The Last Supper painting certainly had its fair share of limelight in our recent times, with most of the attention being showered because of its seemingly ‘cryptic’ nature as opposed to pure history. However, this time around, things have moved beyond the ambit of the mural, to account for what actually was on the menu for the last supper of Jesus Christ. To that end, two Italian archaeologists – Generoso Urciuoli and Marta Berogno have painstakingly went through a myriad sources, including Biblical verses, ancient Jewish texts and even Roman authored works to determine the then-contemporary cuisine of Palestine/Levant, and how it might have featured in the ‘last supper’. And as a result, they have found that the most likely items on the menu would have pertained to – a bean stew, a lamb preparation, olives, bitter herbs, a special fish sauce, unleavened bread, dates and a variety of aromatic wine..
Archaeologists have possibly identified the ‘actual’ food items served during the Last Supper
Interestingly but rather unsurprisingly, the details provided in the Last Supper painting by da Vinci didn’t actually help the historian duo. According to Urciuoli –
Leonardo’s mural derives from centuries of iconographic codes. Embodying the sacrament of the eucharist, the Last Supper has a very strong symbolic meaning and this does not help the historical reconstruction.
Now of course, actual history goes beyond symbolism – and for that, the archaeologists had to revert to older paintings dating from around 3rd century AD. The search related to a range of sources, including even catacomb murals that are around 2,000 years old. They had also closely analysed the New Testament passages that describe the then Jewish meals in two separate incidents – the Wedding at Cana (where the famed miracle of water turning into wine was achieved), and Herod’s Banquet (where John the Baptist was martyred). In terms of historical significance, these two incidents shed some interesting insights into the Levant populace’s eating habits, with the ‘wedding’ alluding to how the Jewish people maintained their dietary laws, and the ‘banquet’ hinting at the Roman influence on the Levant cuisine.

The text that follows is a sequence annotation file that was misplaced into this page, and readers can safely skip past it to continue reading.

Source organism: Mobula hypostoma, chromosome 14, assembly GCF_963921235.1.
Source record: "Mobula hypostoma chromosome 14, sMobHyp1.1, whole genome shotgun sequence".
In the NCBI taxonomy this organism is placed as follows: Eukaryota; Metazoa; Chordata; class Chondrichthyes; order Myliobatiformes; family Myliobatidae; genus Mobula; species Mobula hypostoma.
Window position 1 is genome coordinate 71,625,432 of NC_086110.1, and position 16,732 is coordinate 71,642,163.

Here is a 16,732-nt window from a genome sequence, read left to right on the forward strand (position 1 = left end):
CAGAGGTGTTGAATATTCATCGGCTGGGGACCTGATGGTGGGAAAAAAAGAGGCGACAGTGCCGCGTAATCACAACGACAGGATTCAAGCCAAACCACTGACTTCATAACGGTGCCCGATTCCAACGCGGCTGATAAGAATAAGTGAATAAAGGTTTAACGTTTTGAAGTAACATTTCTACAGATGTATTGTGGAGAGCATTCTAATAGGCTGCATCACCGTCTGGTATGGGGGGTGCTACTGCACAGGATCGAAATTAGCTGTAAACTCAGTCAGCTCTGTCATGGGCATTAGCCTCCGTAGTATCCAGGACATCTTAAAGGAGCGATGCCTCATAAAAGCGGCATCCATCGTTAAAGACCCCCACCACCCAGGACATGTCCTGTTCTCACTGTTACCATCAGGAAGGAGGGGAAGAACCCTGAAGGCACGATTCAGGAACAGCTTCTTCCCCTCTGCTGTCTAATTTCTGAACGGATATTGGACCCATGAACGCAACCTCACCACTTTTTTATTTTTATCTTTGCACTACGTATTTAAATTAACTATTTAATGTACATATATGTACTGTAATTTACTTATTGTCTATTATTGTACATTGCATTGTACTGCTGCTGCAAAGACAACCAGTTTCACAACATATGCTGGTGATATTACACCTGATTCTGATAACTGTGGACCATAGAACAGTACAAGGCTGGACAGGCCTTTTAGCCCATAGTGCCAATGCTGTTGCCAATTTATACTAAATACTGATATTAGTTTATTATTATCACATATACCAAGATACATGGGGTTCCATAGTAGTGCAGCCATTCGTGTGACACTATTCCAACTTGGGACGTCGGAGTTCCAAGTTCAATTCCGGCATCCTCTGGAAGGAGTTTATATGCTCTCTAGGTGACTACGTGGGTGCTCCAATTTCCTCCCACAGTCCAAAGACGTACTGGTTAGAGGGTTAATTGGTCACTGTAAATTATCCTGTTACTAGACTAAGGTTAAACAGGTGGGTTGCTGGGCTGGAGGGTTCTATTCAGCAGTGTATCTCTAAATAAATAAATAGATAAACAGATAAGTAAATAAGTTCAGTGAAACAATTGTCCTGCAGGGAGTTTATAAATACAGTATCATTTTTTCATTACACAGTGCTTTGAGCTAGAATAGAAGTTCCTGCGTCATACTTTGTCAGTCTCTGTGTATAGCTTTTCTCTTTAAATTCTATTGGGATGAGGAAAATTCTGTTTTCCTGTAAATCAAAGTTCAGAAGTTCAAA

The assessment of such variant studies and writings have provided the researchers with credible notions about the food being served during the ‘last supper’. In that regard, the aforementioned Roman influence is evident from a dish called tzir, which is inspired by the Roman fish sauce garum. On the other hand, the menu might have also included cholent, a stewed dish of beans cooked slowly over fire and served during festivities. As for the Passover influence, it may have been dictated by the bitter herbs and charoset – a plump fruit and nut paste.
The historical scope is however not just limited to the food items in question here; it also relates to the setting of the ‘last supper’. To that end, once again da Vinci’s depiction would have been out-of-place, since in ancient Palestine food was served and eaten around a low table, with guests sitting on carpets or cushions (as opposed to in chairs around a rectangular table). The utensils and bowls would have also pertained to stone-made products or (Roman influenced) terra sigillata pottery. And lastly, back then, people did follow the ‘politesse’ of sharing food from a common container – as Judas did from Jesus’s bowl.